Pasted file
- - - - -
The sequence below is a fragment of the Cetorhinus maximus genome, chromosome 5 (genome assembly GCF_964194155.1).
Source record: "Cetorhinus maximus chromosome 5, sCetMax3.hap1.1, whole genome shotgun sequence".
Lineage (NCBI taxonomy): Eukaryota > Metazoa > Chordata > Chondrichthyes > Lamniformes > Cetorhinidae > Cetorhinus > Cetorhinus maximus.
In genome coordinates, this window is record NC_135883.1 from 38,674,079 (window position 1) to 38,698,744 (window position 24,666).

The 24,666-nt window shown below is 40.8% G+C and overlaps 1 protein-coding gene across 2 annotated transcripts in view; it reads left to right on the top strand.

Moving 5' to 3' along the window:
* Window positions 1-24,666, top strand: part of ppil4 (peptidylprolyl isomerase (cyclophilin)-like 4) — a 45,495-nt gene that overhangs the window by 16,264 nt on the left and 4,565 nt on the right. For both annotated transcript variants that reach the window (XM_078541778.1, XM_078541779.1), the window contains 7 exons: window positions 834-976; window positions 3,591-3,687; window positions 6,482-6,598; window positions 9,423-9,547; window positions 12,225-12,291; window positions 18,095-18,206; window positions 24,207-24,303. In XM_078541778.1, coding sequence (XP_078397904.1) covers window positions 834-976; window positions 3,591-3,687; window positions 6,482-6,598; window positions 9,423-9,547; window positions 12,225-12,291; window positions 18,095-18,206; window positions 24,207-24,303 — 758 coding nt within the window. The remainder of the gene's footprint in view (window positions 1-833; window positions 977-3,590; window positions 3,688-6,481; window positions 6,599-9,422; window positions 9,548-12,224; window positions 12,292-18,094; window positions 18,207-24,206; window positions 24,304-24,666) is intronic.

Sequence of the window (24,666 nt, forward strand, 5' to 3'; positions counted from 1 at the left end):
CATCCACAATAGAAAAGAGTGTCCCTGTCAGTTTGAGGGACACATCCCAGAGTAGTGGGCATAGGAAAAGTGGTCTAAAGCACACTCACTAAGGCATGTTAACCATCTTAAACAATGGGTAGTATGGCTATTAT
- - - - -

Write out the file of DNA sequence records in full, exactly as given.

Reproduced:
The sequence below is a fragment of the Cetorhinus maximus genome, chromosome 5 (genome assembly GCF_964194155.1).
Source record: "Cetorhinus maximus chromosome 5, sCetMax3.hap1.1, whole genome shotgun sequence".
Lineage (NCBI taxonomy): Eukaryota > Metazoa > Chordata > Chondrichthyes > Lamniformes > Cetorhinidae > Cetorhinus > Cetorhinus maximus.
In genome coordinates, this window is record NC_135883.1 from 38,674,079 (window position 1) to 38,698,744 (window position 24,666).

The 24,666-nt window shown below is 40.8% G+C and overlaps 1 protein-coding gene across 2 annotated transcripts in view; it reads left to right on the top strand.

Moving 5' to 3' along the window:
* Window positions 1-24,666, top strand: part of ppil4 (peptidylprolyl isomerase (cyclophilin)-like 4) — a 45,495-nt gene that overhangs the window by 16,264 nt on the left and 4,565 nt on the right. For both annotated transcript variants that reach the window (XM_078541778.1, XM_078541779.1), the window contains 7 exons: window positions 834-976; window positions 3,591-3,687; window positions 6,482-6,598; window positions 9,423-9,547; window positions 12,225-12,291; window positions 18,095-18,206; window positions 24,207-24,303. In XM_078541778.1, coding sequence (XP_078397904.1) covers window positions 834-976; window positions 3,591-3,687; window positions 6,482-6,598; window positions 9,423-9,547; window positions 12,225-12,291; window positions 18,095-18,206; window positions 24,207-24,303 — 758 coding nt within the window. The remainder of the gene's footprint in view (window positions 1-833; window positions 977-3,590; window positions 3,688-6,481; window positions 6,599-9,422; window positions 9,548-12,224; window positions 12,292-18,094; window positions 18,207-24,206; window positions 24,304-24,666) is intronic.

Sequence of the window (24,666 nt, forward strand, 5' to 3'; positions counted from 1 at the left end):
CATCCACAATAGAAAAGAGTGTCCCTGTCAGTTTGAGGGACACATCCCAGAGTAGTGGGCATAGGAAAAGTGGTCTAAAGCACACTCACTAAGGCATGTTAACCATCTTAAACAATGGGTAGTATGGCTATTAT